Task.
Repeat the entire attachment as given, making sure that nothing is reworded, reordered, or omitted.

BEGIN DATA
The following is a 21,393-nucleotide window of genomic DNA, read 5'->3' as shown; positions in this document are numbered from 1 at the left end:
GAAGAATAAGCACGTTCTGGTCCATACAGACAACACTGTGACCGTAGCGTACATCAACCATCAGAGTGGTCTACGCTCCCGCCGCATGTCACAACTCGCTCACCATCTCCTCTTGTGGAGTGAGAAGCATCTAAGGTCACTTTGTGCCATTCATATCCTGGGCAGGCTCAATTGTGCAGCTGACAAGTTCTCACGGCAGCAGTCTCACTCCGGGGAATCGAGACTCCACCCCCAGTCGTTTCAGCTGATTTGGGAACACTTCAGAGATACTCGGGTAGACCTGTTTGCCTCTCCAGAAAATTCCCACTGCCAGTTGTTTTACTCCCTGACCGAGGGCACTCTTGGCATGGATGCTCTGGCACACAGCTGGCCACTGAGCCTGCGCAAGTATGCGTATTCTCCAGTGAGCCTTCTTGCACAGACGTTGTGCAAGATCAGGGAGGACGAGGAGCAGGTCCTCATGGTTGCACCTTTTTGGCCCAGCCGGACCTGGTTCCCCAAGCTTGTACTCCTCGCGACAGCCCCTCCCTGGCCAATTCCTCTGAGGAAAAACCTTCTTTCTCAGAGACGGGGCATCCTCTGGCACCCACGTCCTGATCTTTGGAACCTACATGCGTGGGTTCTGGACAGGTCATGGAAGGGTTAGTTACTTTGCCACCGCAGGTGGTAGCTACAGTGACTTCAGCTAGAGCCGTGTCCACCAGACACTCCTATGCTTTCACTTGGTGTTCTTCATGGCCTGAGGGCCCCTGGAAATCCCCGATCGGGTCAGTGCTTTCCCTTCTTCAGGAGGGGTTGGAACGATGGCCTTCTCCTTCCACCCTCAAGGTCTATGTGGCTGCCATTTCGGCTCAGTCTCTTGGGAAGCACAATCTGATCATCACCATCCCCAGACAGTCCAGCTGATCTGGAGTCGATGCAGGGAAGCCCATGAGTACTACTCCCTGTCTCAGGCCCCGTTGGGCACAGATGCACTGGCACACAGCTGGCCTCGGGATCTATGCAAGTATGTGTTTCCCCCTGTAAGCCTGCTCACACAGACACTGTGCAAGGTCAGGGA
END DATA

The following is a 21,393-nucleotide window of genomic DNA, read 5'->3' as shown; positions in this document are numbered from 1 at the left end:
GAAGAATAAGCACGTTCTGGTCCATACAGACAACACTGTGACCGTAGCGTACATCAACCATCAGAGTGGTCTACGCTCCCGCCGCATGTCACAACTCGCTCACCATCTCCTCTTGTGGAGTGAGAAGCATCTAAGGTCACTTTGTGCCATTCATATCCTGGGCAGGCTCAATTGTGCAGCTGACAAGTTCTCACGGCAGCAGTCTCACTCCGGGGAATCGAGACTCCACCCCCAGTCGTTTCAGCTGATTTGGGAACACTTCAGAGATACTCGGGTAGACCTGTTTGCCTCTCCAGAAAATTCCCACTGCCAGTTGTTTTACTCCCTGACCGAGGGCACTCTTGGCATGGATGCTCTGGCACACAGCTGGCCACTGAGCCTGCGCAAGTATGCGTATTCTCCAGTGAGCCTTCTTGCACAGACGTTGTGCAAGATCAGGGAGGACGAGGAGCAGGTCCTCATGGTTGCACCTTTTTGGCCCAGCCGGACCTGGTTCCCCAAGCTTGTACTCCTCGCGACAGCCCCTCCCTGGCCAATTCCTCTGAGGAAAAACCTTCTTTCTCAGAGACGGGGCATCCTCTGGCACCCACGTCCTGATCTTTGGAACCTACATGCGTGGGTTCTGGACAGGTCATGGAAGGGTTAGTTACTTTGCCACCGCAGGTGGTAGCTACAGTGACTTCAGCTAGAGCCGTGTCCACCAGACACTCCTATGCTTTCACTTGGTGTTCTTCATGGCCTGAGGGCCCCTGGAAATCCCCGATCGGGTCAGTGCTTTCCCTTCTTCAGGAGGGGTTGGAACGATGGCCTTCTCCTTCCACCCTCAAGGTCTATGTGGCTGCCATTTCGGCTCAGTCTCTTGGGAAGCACAATCTGATCATCACCATCCCCAGACAGTCCAGCTGATCTGGAGTCGATGCAGGGAAGCCCATGAGTACTACTCCCTGTCTCAGGCCCCGTTGGGCACAGATGCACTGGCACACAGCTGGCCTCGGGATCTATGCAAGTATGTGTTTCCCCCTGTAAGCCTGCTCACACAGACACTGTGCAAGGTCAGGGA